I pretty well stopped reading at this point. Roughly a quarter of Americans have a bachelor’s degree, and yet somehow we’ve managed to avoid having a 75% poverty rate. This is frankly a classist concept that kids won’t have a future unless they’re college graduates. Nonsense. Much of what’s learned in college is superfluous for day to day life, particularly for those who work a trade rather than joining the “professional” class.

    There will always be a need for electricians, carpenters, mechanics, and plumbers. You can’t outsource those jobs to India. And frankly, many kids who don’t have an aptitude for science or literature have a great aptitude for the above listed trades. It’s utter classism to look down one’s nose at working a trade, as though an electrician with an associate’s degree who makes $40,000 a year is any less accomplished than an educator with a bachelor’s degree who makes the same.

    No, we need to stop with this mindset of trying to send every child to college. Most jobs don’t require a college education. Most jobs require a specific skill, and if a child shows an aptitude for mechanics, they should be encouraged to pursue it and nurture it, not told that they’re less intelligent because they can’t recite Shakespeare. Tell me how many of those literature or poli sci majors can even change their own oil.

    • Darrell, all of your points are well taken, but it’s worth pointing out that Feinberg was not suggesting everyone be a college graduate. He actually said he believes the opposite, just like you. But he says the school system should not make that choice for students, that the goal should be for them to be prepared to go if that’s what they want to do – hence college “readiness.”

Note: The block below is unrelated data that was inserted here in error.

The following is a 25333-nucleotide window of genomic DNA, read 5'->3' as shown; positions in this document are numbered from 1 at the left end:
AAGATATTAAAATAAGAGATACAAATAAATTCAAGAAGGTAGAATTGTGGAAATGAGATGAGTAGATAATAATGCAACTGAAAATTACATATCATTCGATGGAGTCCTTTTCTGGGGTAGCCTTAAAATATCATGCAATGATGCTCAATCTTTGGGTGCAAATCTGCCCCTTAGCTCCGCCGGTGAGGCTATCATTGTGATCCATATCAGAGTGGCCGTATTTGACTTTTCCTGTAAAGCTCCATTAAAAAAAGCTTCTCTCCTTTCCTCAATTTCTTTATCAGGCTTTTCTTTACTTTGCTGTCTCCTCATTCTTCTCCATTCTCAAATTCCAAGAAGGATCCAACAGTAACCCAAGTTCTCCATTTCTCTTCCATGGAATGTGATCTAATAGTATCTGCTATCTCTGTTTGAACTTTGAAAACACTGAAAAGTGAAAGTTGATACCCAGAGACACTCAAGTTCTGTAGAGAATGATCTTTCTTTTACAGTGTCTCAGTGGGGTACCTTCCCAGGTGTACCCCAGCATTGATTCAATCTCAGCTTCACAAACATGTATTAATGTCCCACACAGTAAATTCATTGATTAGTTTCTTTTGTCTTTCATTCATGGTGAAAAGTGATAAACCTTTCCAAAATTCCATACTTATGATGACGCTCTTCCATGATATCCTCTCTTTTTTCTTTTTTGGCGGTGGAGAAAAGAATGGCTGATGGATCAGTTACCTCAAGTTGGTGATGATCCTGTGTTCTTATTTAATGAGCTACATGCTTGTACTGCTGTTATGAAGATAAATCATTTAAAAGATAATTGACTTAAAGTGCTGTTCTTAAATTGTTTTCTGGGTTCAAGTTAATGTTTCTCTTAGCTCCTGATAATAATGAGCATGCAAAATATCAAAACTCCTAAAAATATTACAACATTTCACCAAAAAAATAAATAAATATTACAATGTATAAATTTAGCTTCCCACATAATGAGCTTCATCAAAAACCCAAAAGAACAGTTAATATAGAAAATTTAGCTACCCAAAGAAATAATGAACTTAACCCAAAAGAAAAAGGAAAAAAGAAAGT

• Good to know, and thank you for that clarification. My twin brother and I are actually a prime example of this, where I opted more for a college-oriented track and he opted for a more technical track. I ended up going to college and he went to techinical school. My career in IT and his in instrumentation pay roughly the same, although his cost of living in Menominee, MI is lower than mine in New Orleans, so I think he’s coming out a little bit ahead.

        And no, I still don’t know how to change my own oil. 🙂

        But in many articles like this I hear very little about placing any emphasis on preparing kids for a technical track, as though these things will take care of themselves. A college track is, frankly, a minority path.

      • So preparation for college is preparation for life, regardless of what choices students care about learning? Other career field, such as auto mechanics, could require other curricular choices beyond the 10 hour days of test prep, yes. And who can claim with a straight face that KIPP’s model of parrot learning in total compliance behavioral lockdowns could ever prepare children for the kind of independent thinking that college requires? Of course, Feinberg knows this, but then behavioral control masking as character education is the goal of these corporate chain gangs, anyway. Work hard, be nice.